While the government's new obesity strategy appears to be broadly good news for the fresh produce sector, it has not gone down well with food manufacturers.

The Food & Drink Federation slammed the announcement as a 'missed opportunity' that was bad news for consumers, didn't go far enough to encourage fruit and vegetable consumption and wouldn't address the real problem anyway.

Tim Rycroft, chief operating officer at the FDF, said: “The UK’s food and drink manufacturers and the half a million people we employ – so recently the heroes heralded by government for feeding the nation during the Covid crisis – will be reeling today from this punishing blow.

“As the economy struggles to recover, new restrictions on promoting and advertising everyday food and drink will increase the price of food, reduce consumer choice and threaten jobs across the UK. And all to save 17 calories a day.'

Rycroft said that while the promotion of physical activity was welcome, the new package was 'a terrible missed opportunity'. 'After months in which people have thought more about diet and exercise, we could have embarked on a bold programme to promote healthier lifestyles and better diet choices – encouraging consumption of fibre, fruit and vegetables. Instead, at the heart of this programme are old and discredited policies that will raise prices, limit choice and hit two of the UK’s most successful industries.'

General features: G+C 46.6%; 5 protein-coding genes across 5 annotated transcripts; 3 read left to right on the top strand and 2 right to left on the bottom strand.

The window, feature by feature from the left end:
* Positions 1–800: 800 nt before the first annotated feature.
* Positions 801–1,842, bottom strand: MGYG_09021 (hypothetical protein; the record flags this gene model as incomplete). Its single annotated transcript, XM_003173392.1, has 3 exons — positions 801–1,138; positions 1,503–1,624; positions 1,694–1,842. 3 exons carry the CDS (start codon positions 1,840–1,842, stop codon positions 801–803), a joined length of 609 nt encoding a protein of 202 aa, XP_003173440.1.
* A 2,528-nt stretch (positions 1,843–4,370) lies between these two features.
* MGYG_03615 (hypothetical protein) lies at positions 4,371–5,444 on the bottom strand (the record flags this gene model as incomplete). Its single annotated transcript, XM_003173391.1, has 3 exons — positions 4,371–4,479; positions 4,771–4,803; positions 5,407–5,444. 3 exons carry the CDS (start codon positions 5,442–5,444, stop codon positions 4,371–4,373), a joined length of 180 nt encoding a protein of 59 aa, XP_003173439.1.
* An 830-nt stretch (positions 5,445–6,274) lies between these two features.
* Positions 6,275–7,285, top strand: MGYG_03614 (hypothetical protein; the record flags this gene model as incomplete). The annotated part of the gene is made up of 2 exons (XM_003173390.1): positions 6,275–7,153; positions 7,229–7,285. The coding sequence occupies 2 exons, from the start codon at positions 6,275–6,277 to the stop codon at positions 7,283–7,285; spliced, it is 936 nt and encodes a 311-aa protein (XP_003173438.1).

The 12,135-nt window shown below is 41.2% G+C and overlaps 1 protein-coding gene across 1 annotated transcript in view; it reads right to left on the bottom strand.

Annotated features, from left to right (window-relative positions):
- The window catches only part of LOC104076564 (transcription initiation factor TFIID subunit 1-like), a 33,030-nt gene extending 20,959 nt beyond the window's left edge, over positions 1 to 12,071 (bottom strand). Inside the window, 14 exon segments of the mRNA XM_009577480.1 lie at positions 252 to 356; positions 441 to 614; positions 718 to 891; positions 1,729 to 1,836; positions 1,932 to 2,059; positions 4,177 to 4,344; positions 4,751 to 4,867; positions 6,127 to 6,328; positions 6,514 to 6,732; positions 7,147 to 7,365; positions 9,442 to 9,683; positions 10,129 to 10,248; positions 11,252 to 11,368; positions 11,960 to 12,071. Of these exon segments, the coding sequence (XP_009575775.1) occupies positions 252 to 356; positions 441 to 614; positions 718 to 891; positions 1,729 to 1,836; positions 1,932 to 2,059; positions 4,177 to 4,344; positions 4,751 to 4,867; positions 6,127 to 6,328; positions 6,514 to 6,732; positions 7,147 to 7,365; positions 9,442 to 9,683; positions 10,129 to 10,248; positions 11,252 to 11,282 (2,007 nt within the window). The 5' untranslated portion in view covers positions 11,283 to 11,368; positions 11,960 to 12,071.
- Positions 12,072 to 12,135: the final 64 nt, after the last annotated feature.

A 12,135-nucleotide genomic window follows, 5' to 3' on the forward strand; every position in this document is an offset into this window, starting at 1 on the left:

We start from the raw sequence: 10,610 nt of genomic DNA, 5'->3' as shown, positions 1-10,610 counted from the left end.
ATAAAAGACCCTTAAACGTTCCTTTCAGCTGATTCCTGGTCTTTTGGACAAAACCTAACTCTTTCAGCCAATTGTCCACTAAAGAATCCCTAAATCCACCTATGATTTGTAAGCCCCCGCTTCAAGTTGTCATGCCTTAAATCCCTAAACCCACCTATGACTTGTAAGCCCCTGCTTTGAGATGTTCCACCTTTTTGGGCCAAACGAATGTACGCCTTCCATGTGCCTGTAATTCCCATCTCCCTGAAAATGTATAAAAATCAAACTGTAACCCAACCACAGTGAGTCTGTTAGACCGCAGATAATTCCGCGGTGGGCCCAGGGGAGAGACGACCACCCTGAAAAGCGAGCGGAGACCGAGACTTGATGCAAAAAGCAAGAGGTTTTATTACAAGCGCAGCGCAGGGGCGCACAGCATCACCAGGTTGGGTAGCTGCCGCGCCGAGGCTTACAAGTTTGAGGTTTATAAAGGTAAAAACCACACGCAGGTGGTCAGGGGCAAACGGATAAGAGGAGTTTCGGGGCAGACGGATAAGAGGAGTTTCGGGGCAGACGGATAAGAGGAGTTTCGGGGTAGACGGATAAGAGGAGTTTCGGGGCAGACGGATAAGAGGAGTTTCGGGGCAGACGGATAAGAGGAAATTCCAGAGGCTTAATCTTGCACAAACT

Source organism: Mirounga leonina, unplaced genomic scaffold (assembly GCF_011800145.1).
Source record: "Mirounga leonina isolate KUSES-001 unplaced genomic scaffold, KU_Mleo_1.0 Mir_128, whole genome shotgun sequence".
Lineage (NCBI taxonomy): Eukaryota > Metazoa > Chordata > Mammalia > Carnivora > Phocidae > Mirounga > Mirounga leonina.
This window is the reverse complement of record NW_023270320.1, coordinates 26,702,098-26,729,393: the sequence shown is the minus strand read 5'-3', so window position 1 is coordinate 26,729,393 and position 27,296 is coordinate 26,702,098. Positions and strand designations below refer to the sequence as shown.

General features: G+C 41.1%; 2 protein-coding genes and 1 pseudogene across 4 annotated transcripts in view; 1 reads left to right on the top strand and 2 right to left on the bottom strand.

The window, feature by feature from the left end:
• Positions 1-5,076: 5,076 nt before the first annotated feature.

Rycroft described the proposed promotions ban at such a precarious economic time as 'extraordinary', citing the Scottish government's decision to reverse its own decision to press ahead with restrictions.

He also insisted that there was limited evidence the measures would effectively tackle obesity, pointing to the government's own figures suggesting that proposed bans on advertising and promotions combined would only reduce children’s average calorie consumption by 17 calories per day.

“For more than a decade, our industry has worked willingly with successive governments to reduce salt, fat and sugars,' he continued. 'Government is right in its renewed ambition for a healthier, more active population, but it is also time it put real money behind specific, targeted measures to help those most afflicted by obesity, rather than relying on headline-chasing measures.'

And the FDF believes that consumers will suffer to the tune of £600 a year per family if price promotions are banned, while manufacturers will see little point in introducing lower-sugar or lower-calories variants of their products into a market in which it will not be possible to advertise or promote them to shoppers.